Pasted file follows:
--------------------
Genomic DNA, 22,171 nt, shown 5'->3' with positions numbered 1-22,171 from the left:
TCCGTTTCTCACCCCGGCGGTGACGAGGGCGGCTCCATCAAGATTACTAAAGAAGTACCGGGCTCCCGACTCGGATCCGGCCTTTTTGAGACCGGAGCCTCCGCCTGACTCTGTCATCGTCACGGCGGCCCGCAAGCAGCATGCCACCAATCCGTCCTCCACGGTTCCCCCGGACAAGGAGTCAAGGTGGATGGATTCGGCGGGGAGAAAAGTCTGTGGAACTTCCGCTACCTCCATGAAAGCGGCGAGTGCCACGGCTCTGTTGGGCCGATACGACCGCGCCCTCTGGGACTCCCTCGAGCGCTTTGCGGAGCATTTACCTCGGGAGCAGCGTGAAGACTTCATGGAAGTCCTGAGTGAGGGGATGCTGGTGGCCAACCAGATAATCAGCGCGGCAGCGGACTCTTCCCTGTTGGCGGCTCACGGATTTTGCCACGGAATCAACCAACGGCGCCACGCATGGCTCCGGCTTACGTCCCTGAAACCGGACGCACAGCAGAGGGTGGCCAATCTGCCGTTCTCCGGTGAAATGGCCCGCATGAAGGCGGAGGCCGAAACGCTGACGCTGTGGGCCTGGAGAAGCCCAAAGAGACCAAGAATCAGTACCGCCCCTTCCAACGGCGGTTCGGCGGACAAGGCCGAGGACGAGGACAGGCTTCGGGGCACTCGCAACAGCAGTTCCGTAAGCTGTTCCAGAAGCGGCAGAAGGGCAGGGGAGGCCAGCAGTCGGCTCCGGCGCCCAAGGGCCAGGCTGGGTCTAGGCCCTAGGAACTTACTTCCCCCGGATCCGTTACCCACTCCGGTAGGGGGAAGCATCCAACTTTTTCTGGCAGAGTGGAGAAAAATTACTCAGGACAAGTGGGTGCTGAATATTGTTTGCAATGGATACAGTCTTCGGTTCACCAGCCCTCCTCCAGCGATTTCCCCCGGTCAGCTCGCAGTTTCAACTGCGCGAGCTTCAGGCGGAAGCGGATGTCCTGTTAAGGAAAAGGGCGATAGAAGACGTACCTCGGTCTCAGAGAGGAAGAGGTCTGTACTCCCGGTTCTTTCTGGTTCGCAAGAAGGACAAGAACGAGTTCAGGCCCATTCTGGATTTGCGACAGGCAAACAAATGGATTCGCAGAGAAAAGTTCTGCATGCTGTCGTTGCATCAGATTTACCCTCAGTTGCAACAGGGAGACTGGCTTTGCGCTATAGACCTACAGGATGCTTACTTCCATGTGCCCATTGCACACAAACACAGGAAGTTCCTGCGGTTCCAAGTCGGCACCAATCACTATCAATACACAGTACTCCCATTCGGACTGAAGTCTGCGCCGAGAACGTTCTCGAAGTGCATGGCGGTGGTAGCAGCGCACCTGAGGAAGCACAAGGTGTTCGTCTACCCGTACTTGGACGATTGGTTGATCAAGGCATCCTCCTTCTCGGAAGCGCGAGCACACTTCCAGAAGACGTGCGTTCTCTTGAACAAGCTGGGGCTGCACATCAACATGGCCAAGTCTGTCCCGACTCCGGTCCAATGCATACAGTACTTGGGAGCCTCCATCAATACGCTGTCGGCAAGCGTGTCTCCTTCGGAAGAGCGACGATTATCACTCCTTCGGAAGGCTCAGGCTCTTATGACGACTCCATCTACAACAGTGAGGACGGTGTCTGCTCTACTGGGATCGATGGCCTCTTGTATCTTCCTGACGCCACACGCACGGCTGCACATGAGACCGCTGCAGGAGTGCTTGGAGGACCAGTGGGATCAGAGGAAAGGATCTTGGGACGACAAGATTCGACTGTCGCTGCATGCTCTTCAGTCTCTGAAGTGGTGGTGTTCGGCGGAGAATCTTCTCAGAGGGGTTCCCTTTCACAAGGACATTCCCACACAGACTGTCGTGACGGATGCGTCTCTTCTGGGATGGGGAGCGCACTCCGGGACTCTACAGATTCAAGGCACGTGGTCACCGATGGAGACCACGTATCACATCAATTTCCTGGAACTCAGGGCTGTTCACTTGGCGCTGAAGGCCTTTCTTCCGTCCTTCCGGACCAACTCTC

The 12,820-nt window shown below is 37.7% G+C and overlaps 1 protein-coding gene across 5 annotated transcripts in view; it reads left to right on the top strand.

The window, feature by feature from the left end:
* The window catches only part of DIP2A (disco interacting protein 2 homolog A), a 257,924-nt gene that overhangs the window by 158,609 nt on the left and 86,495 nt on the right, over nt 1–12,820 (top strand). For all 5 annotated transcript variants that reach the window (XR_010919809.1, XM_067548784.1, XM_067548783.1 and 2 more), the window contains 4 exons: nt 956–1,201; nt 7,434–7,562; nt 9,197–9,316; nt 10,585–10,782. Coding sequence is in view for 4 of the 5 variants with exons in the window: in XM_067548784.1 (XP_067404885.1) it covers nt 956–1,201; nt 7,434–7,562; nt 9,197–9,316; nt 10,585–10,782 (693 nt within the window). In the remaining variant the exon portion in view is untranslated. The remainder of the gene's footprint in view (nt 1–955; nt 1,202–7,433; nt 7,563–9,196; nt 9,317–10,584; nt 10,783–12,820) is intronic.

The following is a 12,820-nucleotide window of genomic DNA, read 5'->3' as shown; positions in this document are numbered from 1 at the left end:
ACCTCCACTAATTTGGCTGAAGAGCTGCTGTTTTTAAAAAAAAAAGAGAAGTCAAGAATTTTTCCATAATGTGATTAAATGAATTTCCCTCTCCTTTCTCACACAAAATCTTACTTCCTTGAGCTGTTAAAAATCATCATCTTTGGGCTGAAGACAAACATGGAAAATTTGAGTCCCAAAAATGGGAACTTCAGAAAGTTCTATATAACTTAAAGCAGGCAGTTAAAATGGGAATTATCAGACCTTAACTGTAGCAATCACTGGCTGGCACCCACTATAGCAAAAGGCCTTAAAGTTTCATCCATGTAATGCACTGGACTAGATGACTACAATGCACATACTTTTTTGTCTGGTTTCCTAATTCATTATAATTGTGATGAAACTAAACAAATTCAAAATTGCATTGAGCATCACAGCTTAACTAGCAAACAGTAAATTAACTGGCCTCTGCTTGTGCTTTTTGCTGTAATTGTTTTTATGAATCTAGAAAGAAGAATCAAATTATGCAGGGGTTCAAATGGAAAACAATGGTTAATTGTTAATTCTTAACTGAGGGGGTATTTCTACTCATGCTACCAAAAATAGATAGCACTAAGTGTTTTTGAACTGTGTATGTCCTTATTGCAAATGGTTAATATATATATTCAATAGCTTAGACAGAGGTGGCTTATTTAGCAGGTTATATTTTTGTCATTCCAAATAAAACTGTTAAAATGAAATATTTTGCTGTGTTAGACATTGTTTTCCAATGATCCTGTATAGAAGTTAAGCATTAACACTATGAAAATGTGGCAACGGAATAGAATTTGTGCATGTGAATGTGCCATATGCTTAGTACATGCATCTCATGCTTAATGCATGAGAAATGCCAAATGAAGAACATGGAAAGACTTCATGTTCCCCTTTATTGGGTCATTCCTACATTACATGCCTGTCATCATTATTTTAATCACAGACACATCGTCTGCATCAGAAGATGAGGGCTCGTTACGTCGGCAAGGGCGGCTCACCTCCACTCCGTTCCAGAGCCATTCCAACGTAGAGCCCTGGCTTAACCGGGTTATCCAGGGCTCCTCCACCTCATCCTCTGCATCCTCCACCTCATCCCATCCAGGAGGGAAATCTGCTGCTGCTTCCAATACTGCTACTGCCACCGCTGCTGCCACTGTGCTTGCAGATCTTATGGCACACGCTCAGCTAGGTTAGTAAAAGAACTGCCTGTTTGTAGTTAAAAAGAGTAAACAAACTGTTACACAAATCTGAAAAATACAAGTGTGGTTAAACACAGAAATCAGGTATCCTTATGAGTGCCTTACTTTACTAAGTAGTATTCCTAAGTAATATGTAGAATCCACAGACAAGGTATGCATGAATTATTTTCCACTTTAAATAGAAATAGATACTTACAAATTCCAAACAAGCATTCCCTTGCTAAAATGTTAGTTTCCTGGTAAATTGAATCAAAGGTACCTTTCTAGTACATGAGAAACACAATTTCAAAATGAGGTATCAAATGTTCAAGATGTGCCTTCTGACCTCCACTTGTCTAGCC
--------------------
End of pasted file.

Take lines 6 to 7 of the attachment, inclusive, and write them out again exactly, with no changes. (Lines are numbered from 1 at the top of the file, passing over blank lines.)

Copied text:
The following is a 12,820-nucleotide window of genomic DNA, read 5'->3' as shown; positions in this document are numbered from 1 at the left end:
ACCTCCACTAATTTGGCTGAAGAGCTGCTGTTTTTAAAAAAAAAAGAGAAGTCAAGAATTTTTCCATAATGTGATTAAATGAATTTCCCTCTCCTTTCTCACACAAAATCTTACTTCCTTGAGCTGTTAAAAATCATCATCTTTGGGCTGAAGACAAACATGGAAAATTTGAGTCCCAAAAATGGGAACTTCAGAAAGTTCTATATAACTTAAAGCAGGCAGTTAAAATGGGAATTATCAGACCTTAACTGTAGCAATCACTGGCTGGCACCCACTATAGCAAAAGGCCTTAAAGTTTCATCCATGTAATGCACTGGACTAGATGACTACAATGCACATACTTTTTTGTCTGGTTTCCTAATTCATTATAATTGTGATGAAACTAAACAAATTCAAAATTGCATTGAGCATCACAGCTTAACTAGCAAACAGTAAATTAACTGGCCTCTGCTTGTGCTTTTTGCTGTAATTGTTTTTATGAATCTAGAAAGAAGAATCAAATTATGCAGGGGTTCAAATGGAAAACAATGGTTAATTGTTAATTCTTAACTGAGGGGGTATTTCTACTCATGCTACCAAAAATAGATAGCACTAAGTGTTTTTGAACTGTGTATGTCCTTATTGCAAATGGTTAATATATATATTCAATAGCTTAGACAGAGGTGGCTTATTTAGCAGGTTATATTTTTGTCATTCCAAATAAAACTGTTAAAATGAAATATTTTGCTGTGTTAGACATTGTTTTCCAATGATCCTGTATAGAAGTTAAGCATTAACACTATGAAAATGTGGCAACGGAATAGAATTTGTGCATGTGAATGTGCCATATGCTTAGTACATGCATCTCATGCTTAATGCATGAGAAATGCCAAATGAAGAACATGGAAAGACTTCATGTTCCCCTTTATTGGGTCATTCCTACATTACATGCCTGTCATCATTATTTTAATCACAGACACATCGTCTGCATCAGAAGATGAGGGCTCGTTACGTCGGCAAGGGCGGCTCACCTCCACTCCGTTCCAGAGCCATTCCAACGTAGAGCCCTGGCTTAACCGGGTTATCCAGGGCTCCTCCACCTCATCCTCTGCATCCTCCACCTCATCCCATCCAGGAGGGAAATCTGCTGCTGCTTCCAATACTGCTACTGCCACCGCTGCTGCCACTGTGCTTGCAGATCTTATGGCACACGCTCAGCTAGGTTAGTAAAAGAACTGCCTGTTTGTAGTTAAAAAGAGTAAACAAACTGTTACACAAATCTGAAAAATACAAGTGTGGTTAAACACAGAAATCAGGTATCCTTATGAGTGCCTTACTTTACTAAGTAGTATTCCTAAGTAATATGTAGAATCCACAGACAAGGTATGCATGAATTATTTTCCACTTTAAATAGAAATAGATACTTACAAATTCCAAACAAGCATTCCCTTGCTAAAATGTTAGTTTCCTGGTAAATTGAATCAAAGGTACCTTTCTAGTACATGAGAAACACAATTTCAAAATGAGGTATCAAATGTTCAAGATGTGCCTTCTGACCTCCACTTGTCTAGCC